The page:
One of the most dangerous aspects of drought, whether it’s seasonal or long-standing, is the added risk of fires. It takes little time for a fire to destroy hundreds of acres of open land and property. Below are three important tips to help you prevent the start of a fire.
1. Have a Fire Safety Plan
In both your personal home and your place of business, you should have a fire safety plan. A home should have smoke and carbon monoxide detectors to alert anyone inside to any fire safety hazards; a place of business also needs fire sprinklers and a fire protection company California on call to complete regular inspections of the equipment. In both places, everyone should know where a fire extinguisher is and how to safely evacuate in the event of a fire. Keeping a small fire contained is one way to prevent it from spreading quickly.
2. Adhere to Burn Bans
During drought conditions, local governments will often declare burn bans. A burn ban means no one should burn trash or shrubbery, should refrain from lighting all fireworks, and should not use fire pits in campgrounds. Many large fires are started by human error; therefore, they can be prevented if everyone took the necessary precautions by avoiding sparks when told to do so. Even though you are permitted to grill or barbeque at your place of residence during a burn ban, you should keep in mind standard safety rules, such as keeping the grill away from the structure, having a fire extinguisher handy, and never leaving it unattended.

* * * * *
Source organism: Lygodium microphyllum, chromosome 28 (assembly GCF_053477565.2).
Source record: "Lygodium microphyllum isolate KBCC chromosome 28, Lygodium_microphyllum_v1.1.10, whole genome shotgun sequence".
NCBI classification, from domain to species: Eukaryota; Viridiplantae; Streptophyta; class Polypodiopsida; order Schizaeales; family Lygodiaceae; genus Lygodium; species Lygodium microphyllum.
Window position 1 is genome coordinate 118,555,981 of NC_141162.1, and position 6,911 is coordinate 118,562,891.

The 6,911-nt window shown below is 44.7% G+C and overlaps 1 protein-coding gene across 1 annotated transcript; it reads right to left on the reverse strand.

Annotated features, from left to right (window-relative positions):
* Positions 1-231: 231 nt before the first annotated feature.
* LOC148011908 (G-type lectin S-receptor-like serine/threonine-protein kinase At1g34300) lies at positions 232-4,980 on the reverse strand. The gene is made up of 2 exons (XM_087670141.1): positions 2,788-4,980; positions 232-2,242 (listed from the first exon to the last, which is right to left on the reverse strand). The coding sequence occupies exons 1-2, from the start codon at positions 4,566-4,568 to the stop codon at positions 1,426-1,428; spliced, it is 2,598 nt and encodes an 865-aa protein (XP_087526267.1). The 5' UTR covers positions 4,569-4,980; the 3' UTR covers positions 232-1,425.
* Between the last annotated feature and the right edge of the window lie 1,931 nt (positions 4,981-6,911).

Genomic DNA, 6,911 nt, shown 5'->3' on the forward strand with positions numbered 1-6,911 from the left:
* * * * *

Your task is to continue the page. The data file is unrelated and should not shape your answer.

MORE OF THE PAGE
3. Save Water
Water during a drought is scarce. In the case of a large fire outbreak, it may be hard for firefighters to put out the fire if water is not readily available. Do your part by saving water at home or at work to help emergency responders do their jobs swiftly.
You can prevent fires during a drought by doing your part in simple ways.